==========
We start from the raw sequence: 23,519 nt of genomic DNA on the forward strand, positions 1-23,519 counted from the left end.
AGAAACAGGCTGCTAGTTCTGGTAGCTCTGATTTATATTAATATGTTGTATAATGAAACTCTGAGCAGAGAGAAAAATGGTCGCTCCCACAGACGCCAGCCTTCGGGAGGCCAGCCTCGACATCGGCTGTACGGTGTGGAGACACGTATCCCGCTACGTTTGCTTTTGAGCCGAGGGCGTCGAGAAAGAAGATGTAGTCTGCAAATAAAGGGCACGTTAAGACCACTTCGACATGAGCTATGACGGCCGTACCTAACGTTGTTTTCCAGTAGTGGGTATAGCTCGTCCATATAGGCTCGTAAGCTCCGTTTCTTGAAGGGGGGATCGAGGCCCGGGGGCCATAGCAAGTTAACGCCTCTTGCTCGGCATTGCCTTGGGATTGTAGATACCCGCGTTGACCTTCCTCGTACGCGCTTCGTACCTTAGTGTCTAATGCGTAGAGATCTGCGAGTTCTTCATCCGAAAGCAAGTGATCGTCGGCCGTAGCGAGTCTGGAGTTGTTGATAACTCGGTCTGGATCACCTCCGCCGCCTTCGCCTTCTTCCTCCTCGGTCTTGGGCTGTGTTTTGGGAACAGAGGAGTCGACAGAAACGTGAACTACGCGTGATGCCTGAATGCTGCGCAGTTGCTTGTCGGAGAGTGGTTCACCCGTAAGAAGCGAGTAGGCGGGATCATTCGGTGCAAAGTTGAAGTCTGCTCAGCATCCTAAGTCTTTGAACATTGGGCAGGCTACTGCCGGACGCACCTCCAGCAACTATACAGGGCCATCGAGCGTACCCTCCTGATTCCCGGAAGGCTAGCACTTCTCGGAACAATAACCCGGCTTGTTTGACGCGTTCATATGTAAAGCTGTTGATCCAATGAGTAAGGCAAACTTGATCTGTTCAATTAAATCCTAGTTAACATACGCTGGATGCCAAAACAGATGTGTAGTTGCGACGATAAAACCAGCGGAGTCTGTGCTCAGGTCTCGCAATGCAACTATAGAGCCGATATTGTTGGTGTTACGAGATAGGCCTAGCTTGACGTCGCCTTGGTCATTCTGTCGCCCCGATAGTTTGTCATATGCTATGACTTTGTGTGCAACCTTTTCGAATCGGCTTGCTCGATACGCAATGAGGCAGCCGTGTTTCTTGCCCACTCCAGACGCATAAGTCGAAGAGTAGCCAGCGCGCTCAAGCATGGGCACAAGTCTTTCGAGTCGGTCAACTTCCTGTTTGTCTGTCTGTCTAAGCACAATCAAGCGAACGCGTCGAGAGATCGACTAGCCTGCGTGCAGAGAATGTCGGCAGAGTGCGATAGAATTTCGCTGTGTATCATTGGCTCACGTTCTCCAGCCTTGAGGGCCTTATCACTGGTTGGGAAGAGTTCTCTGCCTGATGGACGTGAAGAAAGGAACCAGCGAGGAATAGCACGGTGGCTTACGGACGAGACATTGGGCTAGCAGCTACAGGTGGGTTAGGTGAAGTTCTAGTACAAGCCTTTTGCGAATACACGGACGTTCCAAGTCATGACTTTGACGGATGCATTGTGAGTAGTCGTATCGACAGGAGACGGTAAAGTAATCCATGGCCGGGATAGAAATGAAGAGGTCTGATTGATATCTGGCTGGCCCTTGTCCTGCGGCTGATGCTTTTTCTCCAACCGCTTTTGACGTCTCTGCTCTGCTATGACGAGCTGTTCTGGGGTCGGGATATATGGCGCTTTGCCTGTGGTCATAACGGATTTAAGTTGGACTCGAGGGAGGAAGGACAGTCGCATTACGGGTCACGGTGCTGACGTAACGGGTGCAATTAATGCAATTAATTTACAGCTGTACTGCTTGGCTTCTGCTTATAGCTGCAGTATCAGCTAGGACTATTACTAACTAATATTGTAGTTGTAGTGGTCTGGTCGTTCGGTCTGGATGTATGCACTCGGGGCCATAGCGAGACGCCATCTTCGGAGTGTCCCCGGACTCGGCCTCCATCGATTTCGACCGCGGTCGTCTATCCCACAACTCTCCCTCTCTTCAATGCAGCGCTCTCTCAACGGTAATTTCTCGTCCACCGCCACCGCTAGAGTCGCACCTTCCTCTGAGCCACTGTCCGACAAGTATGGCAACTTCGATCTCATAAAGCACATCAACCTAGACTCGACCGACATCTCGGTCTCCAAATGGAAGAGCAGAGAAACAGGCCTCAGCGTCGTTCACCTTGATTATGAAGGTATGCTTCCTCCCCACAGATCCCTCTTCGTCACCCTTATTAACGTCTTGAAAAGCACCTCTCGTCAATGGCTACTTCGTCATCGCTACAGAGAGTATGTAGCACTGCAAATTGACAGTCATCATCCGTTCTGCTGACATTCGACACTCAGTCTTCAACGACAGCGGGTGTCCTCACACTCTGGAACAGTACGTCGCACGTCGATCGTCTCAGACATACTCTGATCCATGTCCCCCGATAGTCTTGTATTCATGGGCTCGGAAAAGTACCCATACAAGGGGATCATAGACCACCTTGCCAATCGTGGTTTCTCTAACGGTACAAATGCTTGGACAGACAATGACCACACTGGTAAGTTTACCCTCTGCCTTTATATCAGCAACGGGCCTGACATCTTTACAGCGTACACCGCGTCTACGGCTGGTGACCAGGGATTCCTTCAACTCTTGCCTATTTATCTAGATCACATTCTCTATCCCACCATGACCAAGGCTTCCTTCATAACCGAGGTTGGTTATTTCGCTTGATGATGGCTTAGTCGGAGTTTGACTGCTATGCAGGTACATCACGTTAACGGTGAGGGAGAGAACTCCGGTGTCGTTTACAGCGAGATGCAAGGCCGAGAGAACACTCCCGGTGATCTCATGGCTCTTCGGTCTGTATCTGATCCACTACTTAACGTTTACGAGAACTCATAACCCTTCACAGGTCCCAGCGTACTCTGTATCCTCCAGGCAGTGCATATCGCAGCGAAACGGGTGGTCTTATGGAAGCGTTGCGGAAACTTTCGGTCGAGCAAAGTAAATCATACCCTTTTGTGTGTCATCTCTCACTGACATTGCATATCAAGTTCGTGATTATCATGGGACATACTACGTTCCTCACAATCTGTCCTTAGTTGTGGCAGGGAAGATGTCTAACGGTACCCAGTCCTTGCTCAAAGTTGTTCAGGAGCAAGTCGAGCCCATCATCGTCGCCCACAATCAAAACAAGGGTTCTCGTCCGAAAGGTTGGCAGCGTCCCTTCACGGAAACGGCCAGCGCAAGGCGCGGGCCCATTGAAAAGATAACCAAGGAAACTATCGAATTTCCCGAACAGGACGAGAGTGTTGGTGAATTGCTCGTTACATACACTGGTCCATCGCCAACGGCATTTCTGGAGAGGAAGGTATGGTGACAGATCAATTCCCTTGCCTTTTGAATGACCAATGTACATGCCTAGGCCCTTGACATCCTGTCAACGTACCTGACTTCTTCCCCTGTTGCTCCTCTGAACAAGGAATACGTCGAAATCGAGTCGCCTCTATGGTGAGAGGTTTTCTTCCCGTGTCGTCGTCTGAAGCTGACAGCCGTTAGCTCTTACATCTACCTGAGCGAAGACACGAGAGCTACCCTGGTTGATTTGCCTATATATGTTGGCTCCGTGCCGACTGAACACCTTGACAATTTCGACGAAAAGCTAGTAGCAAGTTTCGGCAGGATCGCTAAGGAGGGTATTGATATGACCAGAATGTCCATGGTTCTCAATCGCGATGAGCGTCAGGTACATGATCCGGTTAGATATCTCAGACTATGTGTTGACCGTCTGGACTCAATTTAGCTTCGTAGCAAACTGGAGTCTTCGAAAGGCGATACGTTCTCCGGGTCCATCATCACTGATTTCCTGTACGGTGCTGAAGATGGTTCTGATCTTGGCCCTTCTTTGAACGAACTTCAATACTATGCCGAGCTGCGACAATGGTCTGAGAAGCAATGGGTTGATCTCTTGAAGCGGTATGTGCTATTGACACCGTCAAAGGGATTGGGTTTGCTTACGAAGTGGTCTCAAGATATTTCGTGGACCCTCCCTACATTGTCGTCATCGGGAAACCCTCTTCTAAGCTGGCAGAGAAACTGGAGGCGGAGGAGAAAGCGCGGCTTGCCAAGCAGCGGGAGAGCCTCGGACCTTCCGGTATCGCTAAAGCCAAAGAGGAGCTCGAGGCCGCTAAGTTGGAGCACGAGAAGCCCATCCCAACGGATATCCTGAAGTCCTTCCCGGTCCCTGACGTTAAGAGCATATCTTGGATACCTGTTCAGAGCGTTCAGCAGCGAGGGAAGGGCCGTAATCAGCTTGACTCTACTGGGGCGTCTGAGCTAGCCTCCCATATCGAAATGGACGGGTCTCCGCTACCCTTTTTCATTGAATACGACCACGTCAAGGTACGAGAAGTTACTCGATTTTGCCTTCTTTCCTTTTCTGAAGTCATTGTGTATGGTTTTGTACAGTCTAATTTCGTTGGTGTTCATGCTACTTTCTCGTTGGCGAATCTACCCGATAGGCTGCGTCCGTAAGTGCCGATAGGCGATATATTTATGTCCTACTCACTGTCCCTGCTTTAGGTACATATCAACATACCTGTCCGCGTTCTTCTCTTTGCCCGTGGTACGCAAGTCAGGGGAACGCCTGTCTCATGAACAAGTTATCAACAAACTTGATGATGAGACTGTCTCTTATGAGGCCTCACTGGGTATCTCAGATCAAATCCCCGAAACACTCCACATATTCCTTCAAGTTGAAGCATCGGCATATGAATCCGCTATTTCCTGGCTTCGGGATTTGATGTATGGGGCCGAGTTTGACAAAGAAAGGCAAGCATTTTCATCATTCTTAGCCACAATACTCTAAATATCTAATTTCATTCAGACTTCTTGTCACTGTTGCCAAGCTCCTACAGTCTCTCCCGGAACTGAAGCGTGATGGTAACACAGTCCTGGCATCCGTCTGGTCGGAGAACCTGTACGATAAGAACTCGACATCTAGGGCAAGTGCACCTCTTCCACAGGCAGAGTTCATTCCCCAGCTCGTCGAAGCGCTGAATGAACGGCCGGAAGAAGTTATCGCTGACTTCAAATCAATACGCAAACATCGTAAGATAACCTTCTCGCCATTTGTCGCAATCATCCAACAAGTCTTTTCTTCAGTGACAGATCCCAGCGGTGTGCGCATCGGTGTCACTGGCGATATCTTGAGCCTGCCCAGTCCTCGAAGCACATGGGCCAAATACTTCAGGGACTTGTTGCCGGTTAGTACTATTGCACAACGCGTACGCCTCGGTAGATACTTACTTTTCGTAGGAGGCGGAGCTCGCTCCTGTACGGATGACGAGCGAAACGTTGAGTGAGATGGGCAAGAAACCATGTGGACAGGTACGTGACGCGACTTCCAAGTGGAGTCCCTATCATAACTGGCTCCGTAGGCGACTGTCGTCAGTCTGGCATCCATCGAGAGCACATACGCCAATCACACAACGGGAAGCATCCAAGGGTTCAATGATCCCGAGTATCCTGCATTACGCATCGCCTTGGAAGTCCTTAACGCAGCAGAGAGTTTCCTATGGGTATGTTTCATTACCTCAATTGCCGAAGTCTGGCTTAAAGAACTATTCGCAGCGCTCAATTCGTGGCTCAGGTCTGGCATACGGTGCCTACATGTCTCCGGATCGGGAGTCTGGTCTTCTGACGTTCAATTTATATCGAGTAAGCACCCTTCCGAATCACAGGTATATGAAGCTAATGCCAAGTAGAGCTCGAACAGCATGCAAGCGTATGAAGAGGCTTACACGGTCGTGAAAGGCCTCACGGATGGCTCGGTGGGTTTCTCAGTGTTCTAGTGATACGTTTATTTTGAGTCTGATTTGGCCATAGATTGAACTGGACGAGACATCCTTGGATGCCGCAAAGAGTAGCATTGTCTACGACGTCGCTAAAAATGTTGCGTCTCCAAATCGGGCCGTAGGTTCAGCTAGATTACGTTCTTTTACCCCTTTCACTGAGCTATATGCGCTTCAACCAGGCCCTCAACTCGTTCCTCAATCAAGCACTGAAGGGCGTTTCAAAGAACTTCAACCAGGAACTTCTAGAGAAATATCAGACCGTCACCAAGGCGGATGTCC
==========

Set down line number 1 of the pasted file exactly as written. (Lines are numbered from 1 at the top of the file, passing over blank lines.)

We start from the raw sequence: 23,519 nt of genomic DNA on the forward strand, positions 1-23,519 counted from the left end.